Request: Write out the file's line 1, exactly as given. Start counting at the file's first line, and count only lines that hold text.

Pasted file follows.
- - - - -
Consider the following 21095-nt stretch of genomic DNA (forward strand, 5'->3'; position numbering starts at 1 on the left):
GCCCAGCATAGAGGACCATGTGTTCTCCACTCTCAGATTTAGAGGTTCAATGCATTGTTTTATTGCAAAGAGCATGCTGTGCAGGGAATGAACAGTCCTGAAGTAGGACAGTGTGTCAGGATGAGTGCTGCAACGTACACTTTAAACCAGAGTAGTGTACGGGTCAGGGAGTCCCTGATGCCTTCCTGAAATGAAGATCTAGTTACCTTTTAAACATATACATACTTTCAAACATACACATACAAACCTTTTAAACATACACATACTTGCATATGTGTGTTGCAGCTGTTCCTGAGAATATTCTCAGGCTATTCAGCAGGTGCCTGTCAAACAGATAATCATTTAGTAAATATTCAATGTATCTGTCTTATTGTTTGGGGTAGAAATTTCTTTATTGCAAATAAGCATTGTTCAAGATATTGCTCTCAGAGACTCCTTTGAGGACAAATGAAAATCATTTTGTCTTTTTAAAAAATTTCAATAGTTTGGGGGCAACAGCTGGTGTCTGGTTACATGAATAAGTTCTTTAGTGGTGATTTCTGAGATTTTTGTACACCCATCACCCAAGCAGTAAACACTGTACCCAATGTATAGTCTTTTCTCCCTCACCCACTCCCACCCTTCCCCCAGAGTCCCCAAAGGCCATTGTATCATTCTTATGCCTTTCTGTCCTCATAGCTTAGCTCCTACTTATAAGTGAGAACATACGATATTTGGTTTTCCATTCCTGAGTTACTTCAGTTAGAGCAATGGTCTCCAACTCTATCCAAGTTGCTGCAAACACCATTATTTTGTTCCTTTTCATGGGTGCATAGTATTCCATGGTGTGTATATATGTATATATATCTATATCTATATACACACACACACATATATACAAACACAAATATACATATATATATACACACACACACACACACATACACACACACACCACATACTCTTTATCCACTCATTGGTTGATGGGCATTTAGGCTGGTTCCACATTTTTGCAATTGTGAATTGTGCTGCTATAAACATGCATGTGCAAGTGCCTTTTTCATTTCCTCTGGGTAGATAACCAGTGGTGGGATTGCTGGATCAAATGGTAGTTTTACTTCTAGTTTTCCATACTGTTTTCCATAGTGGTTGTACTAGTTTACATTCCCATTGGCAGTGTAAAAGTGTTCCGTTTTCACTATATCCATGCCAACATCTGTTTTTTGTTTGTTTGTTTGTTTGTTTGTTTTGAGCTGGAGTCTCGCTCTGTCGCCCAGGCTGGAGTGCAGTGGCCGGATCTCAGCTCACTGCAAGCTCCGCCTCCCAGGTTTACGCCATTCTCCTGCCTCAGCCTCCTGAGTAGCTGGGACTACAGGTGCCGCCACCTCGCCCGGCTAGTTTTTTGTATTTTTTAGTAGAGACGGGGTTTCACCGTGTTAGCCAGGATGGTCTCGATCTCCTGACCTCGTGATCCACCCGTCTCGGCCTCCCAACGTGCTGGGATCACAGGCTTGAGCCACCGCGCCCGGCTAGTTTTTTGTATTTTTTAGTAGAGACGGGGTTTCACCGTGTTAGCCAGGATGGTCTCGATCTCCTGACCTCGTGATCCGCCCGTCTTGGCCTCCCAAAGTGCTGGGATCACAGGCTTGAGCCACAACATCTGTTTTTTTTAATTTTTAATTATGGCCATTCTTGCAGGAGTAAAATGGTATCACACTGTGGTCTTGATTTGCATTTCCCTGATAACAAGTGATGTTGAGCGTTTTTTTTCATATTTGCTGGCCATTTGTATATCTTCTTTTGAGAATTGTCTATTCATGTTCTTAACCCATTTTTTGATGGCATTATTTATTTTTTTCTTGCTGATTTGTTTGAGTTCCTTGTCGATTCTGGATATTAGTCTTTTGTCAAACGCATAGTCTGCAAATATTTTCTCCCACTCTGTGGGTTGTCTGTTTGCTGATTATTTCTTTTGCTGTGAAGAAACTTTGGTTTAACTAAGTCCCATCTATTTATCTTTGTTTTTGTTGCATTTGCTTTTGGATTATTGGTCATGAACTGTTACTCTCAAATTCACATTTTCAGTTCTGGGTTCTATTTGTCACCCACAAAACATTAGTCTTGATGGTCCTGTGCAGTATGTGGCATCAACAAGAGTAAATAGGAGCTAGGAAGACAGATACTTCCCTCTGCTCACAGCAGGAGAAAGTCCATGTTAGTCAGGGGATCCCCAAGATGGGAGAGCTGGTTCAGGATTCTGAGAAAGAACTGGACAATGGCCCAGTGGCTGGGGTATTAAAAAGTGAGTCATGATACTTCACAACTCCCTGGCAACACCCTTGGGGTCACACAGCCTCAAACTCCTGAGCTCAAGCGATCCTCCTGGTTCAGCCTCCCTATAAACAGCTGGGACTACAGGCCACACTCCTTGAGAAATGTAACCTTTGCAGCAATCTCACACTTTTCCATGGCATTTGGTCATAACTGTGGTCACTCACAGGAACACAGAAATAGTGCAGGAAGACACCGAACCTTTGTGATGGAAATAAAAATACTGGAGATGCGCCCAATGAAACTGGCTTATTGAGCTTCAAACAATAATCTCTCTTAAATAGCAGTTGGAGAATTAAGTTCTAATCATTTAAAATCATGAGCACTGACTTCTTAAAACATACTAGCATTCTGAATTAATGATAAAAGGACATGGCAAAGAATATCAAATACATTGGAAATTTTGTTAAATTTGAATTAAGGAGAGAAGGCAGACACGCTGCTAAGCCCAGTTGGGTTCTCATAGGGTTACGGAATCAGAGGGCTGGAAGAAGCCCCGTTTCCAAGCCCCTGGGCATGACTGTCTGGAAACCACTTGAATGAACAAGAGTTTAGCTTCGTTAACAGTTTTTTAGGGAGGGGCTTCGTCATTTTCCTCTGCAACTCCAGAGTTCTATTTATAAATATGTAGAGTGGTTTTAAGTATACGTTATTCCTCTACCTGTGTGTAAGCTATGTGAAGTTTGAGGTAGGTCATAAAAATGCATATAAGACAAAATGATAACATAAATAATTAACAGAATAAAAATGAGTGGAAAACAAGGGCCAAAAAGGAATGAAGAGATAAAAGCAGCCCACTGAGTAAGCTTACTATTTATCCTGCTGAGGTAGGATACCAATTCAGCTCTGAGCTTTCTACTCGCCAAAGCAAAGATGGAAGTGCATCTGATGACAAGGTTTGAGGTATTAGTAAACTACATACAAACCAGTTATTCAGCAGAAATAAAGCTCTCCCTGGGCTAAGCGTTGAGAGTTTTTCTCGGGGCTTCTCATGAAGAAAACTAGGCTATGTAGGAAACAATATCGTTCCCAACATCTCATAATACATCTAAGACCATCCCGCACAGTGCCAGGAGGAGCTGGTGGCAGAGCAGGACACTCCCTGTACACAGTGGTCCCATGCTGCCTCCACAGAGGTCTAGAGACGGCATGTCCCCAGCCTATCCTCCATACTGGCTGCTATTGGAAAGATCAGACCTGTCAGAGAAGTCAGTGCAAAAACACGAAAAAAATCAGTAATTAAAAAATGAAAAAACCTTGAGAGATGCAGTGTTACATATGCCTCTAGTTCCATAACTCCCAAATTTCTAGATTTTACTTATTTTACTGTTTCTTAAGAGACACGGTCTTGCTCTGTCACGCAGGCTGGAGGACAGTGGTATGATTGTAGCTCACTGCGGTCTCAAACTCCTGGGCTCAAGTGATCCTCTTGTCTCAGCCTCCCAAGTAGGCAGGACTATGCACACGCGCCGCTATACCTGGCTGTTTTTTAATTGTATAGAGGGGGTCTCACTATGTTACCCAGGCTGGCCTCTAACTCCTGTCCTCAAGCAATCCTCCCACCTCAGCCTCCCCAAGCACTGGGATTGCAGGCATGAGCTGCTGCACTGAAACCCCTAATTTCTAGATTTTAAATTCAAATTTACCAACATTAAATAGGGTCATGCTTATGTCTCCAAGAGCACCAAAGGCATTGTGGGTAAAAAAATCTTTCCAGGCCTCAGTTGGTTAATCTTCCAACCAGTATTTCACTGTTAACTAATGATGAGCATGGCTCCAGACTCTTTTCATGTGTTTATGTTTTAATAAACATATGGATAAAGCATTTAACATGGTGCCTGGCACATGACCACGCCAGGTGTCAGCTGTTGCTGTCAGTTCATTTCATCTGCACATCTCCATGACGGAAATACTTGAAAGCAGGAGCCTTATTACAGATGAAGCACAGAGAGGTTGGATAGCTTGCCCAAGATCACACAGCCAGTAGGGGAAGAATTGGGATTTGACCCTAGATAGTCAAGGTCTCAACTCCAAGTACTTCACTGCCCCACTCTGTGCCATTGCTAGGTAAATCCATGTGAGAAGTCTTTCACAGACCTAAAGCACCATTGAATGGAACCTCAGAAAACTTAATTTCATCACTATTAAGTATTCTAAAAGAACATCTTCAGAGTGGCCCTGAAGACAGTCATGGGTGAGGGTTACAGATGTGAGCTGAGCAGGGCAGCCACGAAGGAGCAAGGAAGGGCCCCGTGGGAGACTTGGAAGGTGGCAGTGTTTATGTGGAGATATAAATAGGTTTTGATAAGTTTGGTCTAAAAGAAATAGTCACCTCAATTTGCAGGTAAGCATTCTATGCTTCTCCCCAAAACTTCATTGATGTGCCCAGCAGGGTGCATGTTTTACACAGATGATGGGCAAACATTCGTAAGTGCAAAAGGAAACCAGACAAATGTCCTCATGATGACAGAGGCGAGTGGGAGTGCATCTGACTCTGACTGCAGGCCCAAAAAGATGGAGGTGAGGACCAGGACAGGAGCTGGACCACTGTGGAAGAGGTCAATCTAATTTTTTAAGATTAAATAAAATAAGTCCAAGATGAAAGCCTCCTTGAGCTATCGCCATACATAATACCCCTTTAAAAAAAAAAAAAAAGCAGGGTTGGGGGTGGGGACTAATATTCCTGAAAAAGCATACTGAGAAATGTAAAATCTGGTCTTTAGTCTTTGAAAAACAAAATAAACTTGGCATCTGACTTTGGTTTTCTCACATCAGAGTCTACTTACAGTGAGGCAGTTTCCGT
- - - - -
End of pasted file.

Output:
Consider the following 21095-nt stretch of genomic DNA (forward strand, 5'->3'; position numbering starts at 1 on the left):